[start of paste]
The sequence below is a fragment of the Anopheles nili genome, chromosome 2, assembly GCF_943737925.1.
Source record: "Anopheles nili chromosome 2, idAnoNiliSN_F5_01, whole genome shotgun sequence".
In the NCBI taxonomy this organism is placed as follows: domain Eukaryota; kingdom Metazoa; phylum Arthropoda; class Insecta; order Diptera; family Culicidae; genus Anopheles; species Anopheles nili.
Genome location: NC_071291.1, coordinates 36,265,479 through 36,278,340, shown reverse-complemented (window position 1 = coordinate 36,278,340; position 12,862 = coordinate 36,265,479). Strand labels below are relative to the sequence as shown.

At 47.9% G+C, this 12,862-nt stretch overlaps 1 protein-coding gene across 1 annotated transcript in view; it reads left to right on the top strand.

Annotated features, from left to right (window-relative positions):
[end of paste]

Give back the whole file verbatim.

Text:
The sequence below is a fragment of the Anopheles nili genome, chromosome 2, assembly GCF_943737925.1.
Source record: "Anopheles nili chromosome 2, idAnoNiliSN_F5_01, whole genome shotgun sequence".
In the NCBI taxonomy this organism is placed as follows: domain Eukaryota; kingdom Metazoa; phylum Arthropoda; class Insecta; order Diptera; family Culicidae; genus Anopheles; species Anopheles nili.
Genome location: NC_071291.1, coordinates 36,265,479 through 36,278,340, shown reverse-complemented (window position 1 = coordinate 36,278,340; position 12,862 = coordinate 36,265,479). Strand labels below are relative to the sequence as shown.

At 47.9% G+C, this 12,862-nt stretch overlaps 1 protein-coding gene across 1 annotated transcript in view; it reads left to right on the top strand.

Annotated features, from left to right (window-relative positions):